CLAEH Programa de Desarrollo Local;
El presente informe es el resultado de un proceso de investigación desarrollado en el marco del proyecto Fundaciones Comunitarias en Uruguay. Dicho estudio persigue el objetivo de analizar y delinear los perfiles de la filantropía local y profundizar sobre los desafíos que el concepto de fundaciones comunitarias plantea al contexto Uruguayo en la opinión de todos los involucrados en el desarrollo nacional.
A publicação traz o resultado da parceria Gerdau e GIZ no setor informal na Cadeia do Aço no Brasil, Chile, Peru e Uruguai. A Gerdau e a Deutsche Gesellschaft für Internationale Zusammenarbeit (GIZ) GmbH uniram esforços em uma Aliança Estratégica com o objetivo de fortalecer a organização e a gestão dos atores do setor informal da cadeia de valor do aço na América Latina. Para isso, desenvolveram ações em conjunto com o objetivo de integrar empresas e profissionais à indústria de maneira rentável e justa.
International Women's Health Coalition (IWHC);
Abortus interruptus es una sistematización y un análisis riguroso realizado por dos investigadores que aportan una mirada "externa" al Uruguay. Corrêa y Pecheny examinan el proceso político para la reforma legal del aborto en Uruguay con el propósito de identificar los alcances, tensiones y limitaciones de la ley 18.987 aprobada en octubre de 2012. La hipótesis de interpretación es que la reforma se inscribe en una tradición tutelar del Estado uruguayo, tutela que no desaparece con la ley pero sí que cambia notablemente su contenido: de una tutela represiva a una tutela sanitaria que reconoce derechos.
Rockefeller Archive Center;
Two crucial referendums bookended the 1980s in Uruguay. On November 30, 1980, Uruguayans headed to the polls for the first time in over seven years to cast their ballots on a constitutional plebiscite intended to give the armed forces a permanent and more sizeable control of power in the country. Since Juan María Bordaberry dissolved parliament and declared a State of Emergency in 1973, the Uruguayan military had, in the words of a leading human rights organization, established with "unprecedented sophistication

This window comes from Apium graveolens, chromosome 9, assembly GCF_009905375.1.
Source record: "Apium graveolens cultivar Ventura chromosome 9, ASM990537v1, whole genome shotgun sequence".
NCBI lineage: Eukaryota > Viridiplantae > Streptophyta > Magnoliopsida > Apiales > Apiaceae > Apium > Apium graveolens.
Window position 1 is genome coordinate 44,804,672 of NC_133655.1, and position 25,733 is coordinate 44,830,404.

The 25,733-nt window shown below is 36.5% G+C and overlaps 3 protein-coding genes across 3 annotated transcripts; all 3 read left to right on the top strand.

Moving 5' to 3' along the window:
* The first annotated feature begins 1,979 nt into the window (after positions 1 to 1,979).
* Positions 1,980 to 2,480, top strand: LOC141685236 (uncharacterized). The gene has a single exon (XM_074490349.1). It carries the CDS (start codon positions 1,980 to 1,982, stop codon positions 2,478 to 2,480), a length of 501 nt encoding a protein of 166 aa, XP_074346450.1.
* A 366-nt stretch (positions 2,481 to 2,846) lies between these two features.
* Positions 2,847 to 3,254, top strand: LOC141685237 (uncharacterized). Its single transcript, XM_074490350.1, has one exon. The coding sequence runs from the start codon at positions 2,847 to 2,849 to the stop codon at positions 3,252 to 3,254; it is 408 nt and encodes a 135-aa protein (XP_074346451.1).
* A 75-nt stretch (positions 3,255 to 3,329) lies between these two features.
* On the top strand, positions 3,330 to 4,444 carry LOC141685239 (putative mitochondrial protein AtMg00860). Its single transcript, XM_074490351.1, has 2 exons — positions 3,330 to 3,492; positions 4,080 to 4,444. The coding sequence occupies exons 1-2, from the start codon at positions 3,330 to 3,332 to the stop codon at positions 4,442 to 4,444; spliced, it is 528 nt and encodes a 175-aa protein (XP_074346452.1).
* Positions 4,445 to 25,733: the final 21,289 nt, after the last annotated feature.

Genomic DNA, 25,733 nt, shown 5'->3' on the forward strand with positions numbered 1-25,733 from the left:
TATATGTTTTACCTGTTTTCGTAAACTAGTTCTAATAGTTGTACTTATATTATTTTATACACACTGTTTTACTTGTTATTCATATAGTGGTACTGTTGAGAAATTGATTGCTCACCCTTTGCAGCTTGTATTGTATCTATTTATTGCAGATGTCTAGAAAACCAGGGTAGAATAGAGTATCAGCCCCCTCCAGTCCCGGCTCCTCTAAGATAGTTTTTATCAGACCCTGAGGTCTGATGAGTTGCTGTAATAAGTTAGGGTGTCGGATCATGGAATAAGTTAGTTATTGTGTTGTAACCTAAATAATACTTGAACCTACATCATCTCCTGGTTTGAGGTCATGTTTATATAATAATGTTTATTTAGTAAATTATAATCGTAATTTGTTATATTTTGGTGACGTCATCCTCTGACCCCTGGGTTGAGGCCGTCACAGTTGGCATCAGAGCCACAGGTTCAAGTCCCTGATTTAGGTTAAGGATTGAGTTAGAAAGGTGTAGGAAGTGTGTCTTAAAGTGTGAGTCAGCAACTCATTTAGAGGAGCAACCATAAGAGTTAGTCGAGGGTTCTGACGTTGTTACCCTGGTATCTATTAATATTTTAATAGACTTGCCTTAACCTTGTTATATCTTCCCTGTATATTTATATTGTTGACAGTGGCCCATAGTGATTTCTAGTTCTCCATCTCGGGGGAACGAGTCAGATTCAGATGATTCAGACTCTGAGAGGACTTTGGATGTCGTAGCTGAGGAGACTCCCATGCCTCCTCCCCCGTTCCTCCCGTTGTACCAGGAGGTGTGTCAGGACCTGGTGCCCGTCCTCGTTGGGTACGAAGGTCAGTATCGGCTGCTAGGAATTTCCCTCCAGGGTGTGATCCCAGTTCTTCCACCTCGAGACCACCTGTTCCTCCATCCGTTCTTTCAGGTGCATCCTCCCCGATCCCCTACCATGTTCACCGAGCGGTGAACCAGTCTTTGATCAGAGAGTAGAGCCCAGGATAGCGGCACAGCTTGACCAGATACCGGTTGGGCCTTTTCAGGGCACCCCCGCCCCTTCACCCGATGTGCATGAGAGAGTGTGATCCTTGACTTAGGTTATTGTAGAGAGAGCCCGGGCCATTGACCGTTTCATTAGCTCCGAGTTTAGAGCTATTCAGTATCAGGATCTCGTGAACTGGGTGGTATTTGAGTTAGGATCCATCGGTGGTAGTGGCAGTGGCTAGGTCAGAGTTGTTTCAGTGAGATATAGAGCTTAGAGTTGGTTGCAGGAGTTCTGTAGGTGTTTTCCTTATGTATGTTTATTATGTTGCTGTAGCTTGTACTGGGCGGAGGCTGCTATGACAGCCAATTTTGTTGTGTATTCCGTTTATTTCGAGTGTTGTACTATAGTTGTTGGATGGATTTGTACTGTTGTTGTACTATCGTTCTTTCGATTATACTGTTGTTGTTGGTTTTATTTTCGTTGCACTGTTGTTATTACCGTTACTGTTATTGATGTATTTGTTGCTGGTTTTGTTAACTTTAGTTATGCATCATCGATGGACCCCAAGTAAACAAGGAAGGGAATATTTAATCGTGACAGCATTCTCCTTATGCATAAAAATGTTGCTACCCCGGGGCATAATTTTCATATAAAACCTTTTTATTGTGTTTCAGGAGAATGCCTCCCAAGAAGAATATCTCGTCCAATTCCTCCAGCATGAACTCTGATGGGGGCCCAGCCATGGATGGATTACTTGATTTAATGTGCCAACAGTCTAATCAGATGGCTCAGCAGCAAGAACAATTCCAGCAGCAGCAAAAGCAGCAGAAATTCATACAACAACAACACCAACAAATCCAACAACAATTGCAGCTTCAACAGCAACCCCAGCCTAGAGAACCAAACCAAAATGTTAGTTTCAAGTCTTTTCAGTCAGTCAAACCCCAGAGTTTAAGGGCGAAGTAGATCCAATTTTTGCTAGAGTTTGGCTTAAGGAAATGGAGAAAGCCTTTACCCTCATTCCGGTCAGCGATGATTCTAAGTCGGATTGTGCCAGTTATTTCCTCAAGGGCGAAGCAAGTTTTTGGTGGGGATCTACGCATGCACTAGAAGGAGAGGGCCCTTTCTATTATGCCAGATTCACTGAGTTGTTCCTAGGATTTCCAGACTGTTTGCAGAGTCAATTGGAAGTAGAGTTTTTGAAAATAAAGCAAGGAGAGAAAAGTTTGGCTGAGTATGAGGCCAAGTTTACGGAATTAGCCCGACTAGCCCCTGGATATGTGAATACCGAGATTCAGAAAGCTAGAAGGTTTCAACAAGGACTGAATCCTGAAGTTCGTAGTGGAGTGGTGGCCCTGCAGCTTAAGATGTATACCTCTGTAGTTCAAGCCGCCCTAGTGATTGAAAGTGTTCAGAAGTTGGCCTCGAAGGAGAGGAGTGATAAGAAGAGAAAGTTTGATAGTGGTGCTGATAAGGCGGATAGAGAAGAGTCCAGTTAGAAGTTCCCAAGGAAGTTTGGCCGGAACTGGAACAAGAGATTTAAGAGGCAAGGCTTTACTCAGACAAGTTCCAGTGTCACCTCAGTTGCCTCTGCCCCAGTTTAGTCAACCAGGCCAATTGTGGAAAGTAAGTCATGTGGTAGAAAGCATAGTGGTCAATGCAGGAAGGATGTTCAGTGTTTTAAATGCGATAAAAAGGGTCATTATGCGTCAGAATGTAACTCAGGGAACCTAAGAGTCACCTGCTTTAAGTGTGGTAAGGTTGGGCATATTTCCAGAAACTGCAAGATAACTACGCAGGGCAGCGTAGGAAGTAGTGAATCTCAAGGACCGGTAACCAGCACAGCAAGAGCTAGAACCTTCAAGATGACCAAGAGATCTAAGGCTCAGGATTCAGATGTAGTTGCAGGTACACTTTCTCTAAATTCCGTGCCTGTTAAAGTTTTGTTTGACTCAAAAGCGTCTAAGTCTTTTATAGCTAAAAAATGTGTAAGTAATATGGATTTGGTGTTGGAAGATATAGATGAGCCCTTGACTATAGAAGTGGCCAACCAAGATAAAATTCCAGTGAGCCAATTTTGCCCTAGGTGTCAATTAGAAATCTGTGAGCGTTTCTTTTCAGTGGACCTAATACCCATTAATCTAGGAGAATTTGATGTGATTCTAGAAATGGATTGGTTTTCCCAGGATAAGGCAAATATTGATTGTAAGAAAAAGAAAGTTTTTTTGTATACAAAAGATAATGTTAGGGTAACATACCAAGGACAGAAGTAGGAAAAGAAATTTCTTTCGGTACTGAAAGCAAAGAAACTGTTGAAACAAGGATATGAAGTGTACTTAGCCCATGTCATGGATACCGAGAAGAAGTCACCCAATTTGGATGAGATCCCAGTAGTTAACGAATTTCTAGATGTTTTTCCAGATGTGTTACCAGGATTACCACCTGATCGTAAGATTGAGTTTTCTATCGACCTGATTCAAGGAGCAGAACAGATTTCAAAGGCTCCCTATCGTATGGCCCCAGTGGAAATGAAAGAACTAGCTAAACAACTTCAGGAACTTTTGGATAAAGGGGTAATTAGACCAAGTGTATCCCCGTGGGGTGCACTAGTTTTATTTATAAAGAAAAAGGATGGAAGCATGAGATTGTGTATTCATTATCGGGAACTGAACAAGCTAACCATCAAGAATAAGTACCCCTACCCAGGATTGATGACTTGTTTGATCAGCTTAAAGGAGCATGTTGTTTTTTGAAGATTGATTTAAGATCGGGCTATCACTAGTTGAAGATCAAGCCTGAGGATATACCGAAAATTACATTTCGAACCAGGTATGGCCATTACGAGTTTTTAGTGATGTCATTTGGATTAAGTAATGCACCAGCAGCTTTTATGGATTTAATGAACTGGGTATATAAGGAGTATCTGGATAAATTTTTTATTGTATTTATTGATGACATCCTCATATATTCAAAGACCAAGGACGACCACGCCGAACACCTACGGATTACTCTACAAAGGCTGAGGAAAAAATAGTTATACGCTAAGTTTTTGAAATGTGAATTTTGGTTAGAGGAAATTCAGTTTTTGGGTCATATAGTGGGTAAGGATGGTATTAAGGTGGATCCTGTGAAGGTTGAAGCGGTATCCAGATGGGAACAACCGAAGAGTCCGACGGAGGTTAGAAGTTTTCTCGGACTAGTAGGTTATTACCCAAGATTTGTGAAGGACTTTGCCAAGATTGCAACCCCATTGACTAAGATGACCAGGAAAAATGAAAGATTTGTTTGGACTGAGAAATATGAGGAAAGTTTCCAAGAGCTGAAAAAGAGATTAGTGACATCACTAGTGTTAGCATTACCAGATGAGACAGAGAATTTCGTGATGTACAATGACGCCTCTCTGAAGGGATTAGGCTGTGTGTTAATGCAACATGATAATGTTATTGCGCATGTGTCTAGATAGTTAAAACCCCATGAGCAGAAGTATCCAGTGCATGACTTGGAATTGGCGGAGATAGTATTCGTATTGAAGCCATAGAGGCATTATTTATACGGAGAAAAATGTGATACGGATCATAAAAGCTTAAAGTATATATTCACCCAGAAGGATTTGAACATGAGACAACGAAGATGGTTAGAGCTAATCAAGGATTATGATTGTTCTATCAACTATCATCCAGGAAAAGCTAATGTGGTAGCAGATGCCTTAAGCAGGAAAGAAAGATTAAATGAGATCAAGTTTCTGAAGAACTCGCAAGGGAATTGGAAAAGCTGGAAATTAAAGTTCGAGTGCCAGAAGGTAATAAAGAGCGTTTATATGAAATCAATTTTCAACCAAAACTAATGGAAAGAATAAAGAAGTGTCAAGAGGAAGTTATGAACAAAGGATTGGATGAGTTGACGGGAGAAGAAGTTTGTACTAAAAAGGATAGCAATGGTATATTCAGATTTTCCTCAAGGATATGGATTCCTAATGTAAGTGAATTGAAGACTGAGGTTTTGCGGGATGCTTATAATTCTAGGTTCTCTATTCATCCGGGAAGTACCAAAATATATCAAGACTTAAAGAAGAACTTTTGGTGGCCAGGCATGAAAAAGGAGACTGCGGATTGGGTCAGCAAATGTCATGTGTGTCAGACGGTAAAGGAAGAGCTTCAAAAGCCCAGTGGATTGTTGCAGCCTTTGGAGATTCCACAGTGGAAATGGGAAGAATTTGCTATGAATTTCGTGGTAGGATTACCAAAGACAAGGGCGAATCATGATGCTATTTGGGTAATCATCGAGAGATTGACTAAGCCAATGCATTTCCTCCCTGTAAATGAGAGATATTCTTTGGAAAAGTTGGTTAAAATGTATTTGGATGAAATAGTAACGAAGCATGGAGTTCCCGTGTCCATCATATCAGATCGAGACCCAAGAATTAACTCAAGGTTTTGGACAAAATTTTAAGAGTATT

a hushed, progressive repression measured out in doses until it gained absolute control over the entire population." During that time, the military shut down the press and imprisoned one in every fifty people, resulting in the highest rate of political incarceration in the world. Hundreds more disappeared, both in Uruguay and neighboring countries and over ten percent of the Uruguayan population fled the country in fear.
International Women's Health Coalition (IWHC);
In October 2012, a new law was approved in Uruguay that allows abortion on demand during the first 12 weeks of pregnancy, 14 weeks in the case of rape, and without a time limit when the woman's health is at risk or in the case of foetal anomalies. This paper analyses this legal reform. It is based on 27 individual and group interviews with key informants, and on review of primary documents and the literature. The factors explaining the reform include: secular values in society, favourable public opinion, a persistent feminist movement, effective coalition building, particular party politics, and a vocal public health sector. The content of the new law reflects the tensions between a feminist perspective of women's rights and public health arguments that stop short of fully recognizing women's autonomy. The Uruguayan reform shows that, even in Latin America, abortion can be addressed politically without electoral cost to the parties that promote it. On the other hand, the prevailing public health rationale and conditionalities built into the law during the negotiation process resulted in a law that cannot be interpreted as a full recognition of women's rights, but rather as a modified protectionist approach that circumscribes women's autonomy.